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DING, DONG . . . `WIZARD OF OZ’ SCORE RECALLS THE BEST OF THE CLASSIC

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It was with a certain amount of trepidation that I approached this two-disc, 82-track package of music from the 1939 classic "The Wizard of Oz," based in part on an experience I had as a child with an old vinyl soundtrack album, a collection of bits and pieces of music mixed with dialogue.

While most children who had the album probably enjoyed it, even then the purist in me objected to the songs and musical cues being cut off too early, to make way for movie dialogue. I didn't care about the dialogue. I wanted the music. And in those days, without videocassettes and VCRs, the only way we could hear the entire score was by watching the annual television showing.So it was a most pleasant surprise to play this new soundtrack album and discover that it not only has all the music from the film but includes a plethora of supplementary material, including tracks with Buddy Ebsen as the Tin Man. (Shortly after filming had begun, Ebsen was hospitalized because he had a reaction to the makeup; he was replaced by Jack Haley.) Included are the now-famous, excised "Jitterbug" song; a touching take of "Over the Rainbow," with Judy Garland tearfully breaking down - in character, of course; a take of Bert Lahr performing "If I Were King of the Forest," which prompts laughter from the other cast members; etc.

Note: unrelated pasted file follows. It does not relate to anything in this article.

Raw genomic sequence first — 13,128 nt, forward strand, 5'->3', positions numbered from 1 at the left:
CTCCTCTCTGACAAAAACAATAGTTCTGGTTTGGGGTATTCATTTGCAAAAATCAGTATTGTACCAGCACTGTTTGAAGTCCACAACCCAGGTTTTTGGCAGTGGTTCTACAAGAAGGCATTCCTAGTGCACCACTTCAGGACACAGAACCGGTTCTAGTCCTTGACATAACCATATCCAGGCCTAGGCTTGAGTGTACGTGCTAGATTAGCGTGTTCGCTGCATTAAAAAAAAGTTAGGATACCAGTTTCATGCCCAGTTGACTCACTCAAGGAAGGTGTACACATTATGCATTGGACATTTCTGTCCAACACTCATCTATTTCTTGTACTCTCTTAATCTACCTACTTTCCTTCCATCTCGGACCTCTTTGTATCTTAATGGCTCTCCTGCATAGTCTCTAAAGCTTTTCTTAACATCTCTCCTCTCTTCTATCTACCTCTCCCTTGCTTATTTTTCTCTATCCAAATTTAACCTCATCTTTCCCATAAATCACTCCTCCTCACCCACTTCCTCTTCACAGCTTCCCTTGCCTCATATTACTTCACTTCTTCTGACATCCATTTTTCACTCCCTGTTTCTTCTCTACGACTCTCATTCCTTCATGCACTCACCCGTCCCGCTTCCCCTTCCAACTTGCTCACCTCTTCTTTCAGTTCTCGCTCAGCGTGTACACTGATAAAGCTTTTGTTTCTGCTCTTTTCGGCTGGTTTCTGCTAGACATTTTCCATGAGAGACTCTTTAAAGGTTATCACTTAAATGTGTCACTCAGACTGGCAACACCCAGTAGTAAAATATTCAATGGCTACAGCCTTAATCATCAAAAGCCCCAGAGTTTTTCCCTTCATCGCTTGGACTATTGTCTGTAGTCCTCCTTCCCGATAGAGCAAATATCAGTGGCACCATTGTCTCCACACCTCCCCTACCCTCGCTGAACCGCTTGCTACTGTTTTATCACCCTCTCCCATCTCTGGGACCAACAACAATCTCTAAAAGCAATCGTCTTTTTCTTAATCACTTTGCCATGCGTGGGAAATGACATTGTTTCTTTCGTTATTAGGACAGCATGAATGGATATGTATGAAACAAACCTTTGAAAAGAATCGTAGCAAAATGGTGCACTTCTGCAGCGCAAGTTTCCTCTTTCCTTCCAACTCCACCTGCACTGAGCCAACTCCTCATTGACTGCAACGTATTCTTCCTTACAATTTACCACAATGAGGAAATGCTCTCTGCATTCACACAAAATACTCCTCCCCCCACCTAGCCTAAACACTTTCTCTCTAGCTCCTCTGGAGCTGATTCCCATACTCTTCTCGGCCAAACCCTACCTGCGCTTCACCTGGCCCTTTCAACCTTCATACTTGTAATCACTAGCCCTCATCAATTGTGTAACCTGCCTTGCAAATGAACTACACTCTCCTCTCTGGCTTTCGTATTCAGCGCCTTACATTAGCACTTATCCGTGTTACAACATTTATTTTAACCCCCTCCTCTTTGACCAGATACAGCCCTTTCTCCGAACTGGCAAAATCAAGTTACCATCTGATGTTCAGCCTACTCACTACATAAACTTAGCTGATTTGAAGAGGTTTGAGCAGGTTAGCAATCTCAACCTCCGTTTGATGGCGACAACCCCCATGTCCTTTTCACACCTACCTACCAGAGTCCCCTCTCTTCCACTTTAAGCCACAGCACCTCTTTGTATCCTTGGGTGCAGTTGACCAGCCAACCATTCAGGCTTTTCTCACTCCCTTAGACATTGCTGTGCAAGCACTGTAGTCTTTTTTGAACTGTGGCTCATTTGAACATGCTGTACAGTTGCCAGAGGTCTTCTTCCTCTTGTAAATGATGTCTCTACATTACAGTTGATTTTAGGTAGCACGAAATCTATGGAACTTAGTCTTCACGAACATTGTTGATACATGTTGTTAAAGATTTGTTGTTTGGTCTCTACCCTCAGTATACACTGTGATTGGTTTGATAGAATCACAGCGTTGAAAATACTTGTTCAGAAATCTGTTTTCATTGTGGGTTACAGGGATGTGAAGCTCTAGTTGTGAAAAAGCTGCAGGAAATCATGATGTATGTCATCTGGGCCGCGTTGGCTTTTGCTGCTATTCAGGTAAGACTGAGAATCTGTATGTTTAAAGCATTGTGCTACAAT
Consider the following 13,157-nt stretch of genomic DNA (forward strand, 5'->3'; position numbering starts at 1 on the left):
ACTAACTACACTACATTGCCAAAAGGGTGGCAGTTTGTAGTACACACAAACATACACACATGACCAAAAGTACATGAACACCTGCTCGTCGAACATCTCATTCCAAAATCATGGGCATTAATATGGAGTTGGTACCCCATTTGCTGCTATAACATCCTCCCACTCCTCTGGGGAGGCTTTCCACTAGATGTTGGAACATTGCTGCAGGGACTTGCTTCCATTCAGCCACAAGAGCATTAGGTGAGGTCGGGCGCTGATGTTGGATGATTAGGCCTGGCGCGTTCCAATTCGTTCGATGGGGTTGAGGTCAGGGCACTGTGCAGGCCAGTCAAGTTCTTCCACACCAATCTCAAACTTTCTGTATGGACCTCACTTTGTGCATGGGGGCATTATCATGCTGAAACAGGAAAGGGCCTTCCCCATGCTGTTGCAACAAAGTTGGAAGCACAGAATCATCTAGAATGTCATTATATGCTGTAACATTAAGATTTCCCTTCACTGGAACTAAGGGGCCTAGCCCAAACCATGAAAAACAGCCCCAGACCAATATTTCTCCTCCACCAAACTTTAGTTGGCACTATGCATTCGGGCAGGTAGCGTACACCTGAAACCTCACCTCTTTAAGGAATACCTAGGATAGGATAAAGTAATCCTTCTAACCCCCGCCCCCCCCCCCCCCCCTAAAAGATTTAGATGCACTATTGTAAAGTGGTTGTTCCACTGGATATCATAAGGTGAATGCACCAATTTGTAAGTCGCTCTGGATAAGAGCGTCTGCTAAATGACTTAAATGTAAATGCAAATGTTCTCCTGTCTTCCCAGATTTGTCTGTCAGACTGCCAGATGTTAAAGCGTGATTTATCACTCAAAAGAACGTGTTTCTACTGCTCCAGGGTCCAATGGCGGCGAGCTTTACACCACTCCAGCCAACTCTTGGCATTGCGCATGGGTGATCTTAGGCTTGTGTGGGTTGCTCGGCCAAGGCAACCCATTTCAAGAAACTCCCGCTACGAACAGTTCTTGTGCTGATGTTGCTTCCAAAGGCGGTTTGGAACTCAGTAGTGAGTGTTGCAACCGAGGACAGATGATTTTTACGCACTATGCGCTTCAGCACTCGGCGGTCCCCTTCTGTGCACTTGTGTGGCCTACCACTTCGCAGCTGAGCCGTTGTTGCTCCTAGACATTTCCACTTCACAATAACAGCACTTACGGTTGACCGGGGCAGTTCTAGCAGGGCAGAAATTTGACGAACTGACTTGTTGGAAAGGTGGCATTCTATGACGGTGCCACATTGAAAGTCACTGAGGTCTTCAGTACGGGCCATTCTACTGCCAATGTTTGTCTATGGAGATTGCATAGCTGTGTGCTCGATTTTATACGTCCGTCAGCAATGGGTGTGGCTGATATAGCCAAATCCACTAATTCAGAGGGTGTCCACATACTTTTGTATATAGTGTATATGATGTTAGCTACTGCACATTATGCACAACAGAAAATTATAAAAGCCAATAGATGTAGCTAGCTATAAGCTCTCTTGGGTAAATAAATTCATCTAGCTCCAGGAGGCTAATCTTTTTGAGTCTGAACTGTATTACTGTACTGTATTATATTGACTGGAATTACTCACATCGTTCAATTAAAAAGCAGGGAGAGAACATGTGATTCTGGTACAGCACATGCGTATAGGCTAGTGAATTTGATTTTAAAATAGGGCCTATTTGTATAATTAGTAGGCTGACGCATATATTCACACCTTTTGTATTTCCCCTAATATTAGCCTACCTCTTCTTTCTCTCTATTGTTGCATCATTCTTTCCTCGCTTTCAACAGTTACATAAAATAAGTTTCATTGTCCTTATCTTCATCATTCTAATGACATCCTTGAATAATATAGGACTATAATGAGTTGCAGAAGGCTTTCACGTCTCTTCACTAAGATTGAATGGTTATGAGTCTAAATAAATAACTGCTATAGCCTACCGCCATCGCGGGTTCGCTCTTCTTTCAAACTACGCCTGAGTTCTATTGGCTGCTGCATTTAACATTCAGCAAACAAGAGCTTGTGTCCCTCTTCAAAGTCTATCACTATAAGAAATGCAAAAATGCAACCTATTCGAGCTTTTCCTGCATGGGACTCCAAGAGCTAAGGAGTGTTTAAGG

Film fans will love all the extras, but if you're just looking for the songs themselves, this will satisfy that longing as well. From Garland's one-of-a-kind recording of "Over the Rainbow" (the Oscar-winner as best song in 1939) to the Munchkins singing "Ding, Dong, the Witch Is Dead" to Ray Bolger, Jack Haley and Lahr's variations on "If I Only Had a Brain" and "We're Off to See the Wizard," this is unquestionably the "definitive" "Wizard of Oz" soundtrack album.

The instrumental transition and background music is also quite enjoyable, with a number of themes that will quite naturally bring back memories of the film itself. Even the colorful, informative booklet that accompanies the album is a remarkable achievement.

Of course, now that we do have videocassette tapes and VCRs, we can watch the movie again, anytime we want. But now, when we just want a listen, we can do that too.

RATINGS: four stars (* * * * ), excellent; three stars (* * * ), good; two stars (* * ), fair; one star (* ), poor, with 1/2 representing a higher, intermediate grade.